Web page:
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A farewell gift to treasure
School connection: Sir Michael
Fowler painted two watercolour
pictures of Nga Tawa School, one of
which is being gifted to departing
deputy principal Tony Booker.
Photo: ZARYD WILSON
By ZARYD WILSON
I feel quite humbled really, to have him
share his gifts and talents with us.
Former Wellington mayor and
architect Sir Michael Fowler
stopped by Nga Tawa School
on Monday to deliver a gift to a
school he has a strong connection
Sir Michael delivered a painting
of the school's chapel which the
students have bought as a gift for
departing deputy principal Tony
The original watercolour was one
of two works painted in February
when he was passing through
Rangitikei. When Sir Michael
returned to Wellington he wrote to
the school to offer the paintings and
prints at the discounted rate to be
used as a fundraiser.
Nga Tawa principal Carmel Spen-
cer said the girls were looking for
ideas for a present for Mr Booker
when this came up.
It was just something that came
completely out of the blue,'' she said.
It's the sort of thing that people
like to have as a memento.''
Mrs Spencer said it was great to
have someone of Sir Michael's stat-
ure associated with the school.
I feel quite humbled really, to
have him share his gifts and talents
with us and that's what we try to
teach to our girls.''
Sir Michael, who was born in
Manchester Street School in Feild-
ing, had several family members
attend Nga Tawa over the past cen-
My family have been associated
with the school for a long time,'' he
said. His mother, sister, wife,
daughter and nieces are all former
Nga Tawa students.''
The painting was to be presented
to Mr Booker on Tuesday.
Patrol keeps an eye on crime at night
Patrol man: Graham Polglase is
heading a new mobile community
patrol in Marton. Photo: ZARYD WILSON
By ZARYD WILSON
Marton will soon have an extra pair
of eyes looking out for them.
A mobile group of volunteers will
soon be patrolling the streets of
Marton in the evenings and at night
to report suspicious activity to the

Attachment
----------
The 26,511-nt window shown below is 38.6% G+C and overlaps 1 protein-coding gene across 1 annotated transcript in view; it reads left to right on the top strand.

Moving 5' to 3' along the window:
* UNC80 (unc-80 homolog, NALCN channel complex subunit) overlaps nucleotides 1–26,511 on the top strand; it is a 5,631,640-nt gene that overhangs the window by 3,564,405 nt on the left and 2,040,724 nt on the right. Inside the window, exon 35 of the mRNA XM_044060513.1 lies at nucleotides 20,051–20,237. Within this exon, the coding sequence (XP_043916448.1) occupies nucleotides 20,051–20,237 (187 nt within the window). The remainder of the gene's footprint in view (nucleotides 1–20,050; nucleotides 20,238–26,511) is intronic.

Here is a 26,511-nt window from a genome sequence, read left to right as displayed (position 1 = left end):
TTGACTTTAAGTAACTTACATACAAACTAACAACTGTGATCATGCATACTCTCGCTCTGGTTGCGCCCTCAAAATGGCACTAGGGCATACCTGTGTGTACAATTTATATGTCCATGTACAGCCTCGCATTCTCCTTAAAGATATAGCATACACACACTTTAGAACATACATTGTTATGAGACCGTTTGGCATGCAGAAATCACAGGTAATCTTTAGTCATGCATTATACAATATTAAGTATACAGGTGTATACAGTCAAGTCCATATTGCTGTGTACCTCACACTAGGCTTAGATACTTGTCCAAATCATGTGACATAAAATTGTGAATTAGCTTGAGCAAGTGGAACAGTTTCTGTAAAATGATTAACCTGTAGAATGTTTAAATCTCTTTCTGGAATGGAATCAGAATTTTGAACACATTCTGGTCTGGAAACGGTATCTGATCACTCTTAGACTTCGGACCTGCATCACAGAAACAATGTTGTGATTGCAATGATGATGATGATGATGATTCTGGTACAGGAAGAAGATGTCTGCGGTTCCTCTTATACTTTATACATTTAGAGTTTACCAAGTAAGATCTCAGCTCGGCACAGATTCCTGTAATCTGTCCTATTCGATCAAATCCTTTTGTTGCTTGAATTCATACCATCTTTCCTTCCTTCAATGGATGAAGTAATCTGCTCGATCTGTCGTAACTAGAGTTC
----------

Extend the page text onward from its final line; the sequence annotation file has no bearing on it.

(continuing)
Co-ordinator Graham Polglase
said he hoped it would act as a
deterrent to criminal activity in the
If you were a burglar you
wouldn't want people sitting in a car
Mr Polglase said the idea was put
forward by the Marton police and
the group was keen to recruit new
It would involve travelling
around Marton at a particular time,
usually closing times or about 9pm
to 1am,'' he said.
If you see something suspicious
going on we don't get involved we
just phone police, we leave what-
ever's happening to them.''
The team would work in pairs and
would never have to put themselves
Mr Polglase said the group cur-
rently had three members with four
more likely to join.
The more people we have the less
obligation there is to be on duty.''
Mr Polglase said the group was on
the lookout for funding the ongoing
costs of the patrol, primarily petrol.
If there is any possibility of
funding we are always in the mar-
My Polglase, who has recently
moved to the region from Golden
Bay, said he hoped the group would
have a social aspect and be a way to
Sergeant Peter Wood of the
Marton police said the group would
be a useful extra set of eyes and
ears. Any time a person contacts us
with information, it helps us.''
The police are currently vetting
prospective members and the patrol
will be in action shortly.
Anyone interested in joining the
patrol can contact Graham Polglase
on 06 327 5502
Nurse to be missed
Challenges for golf clubs
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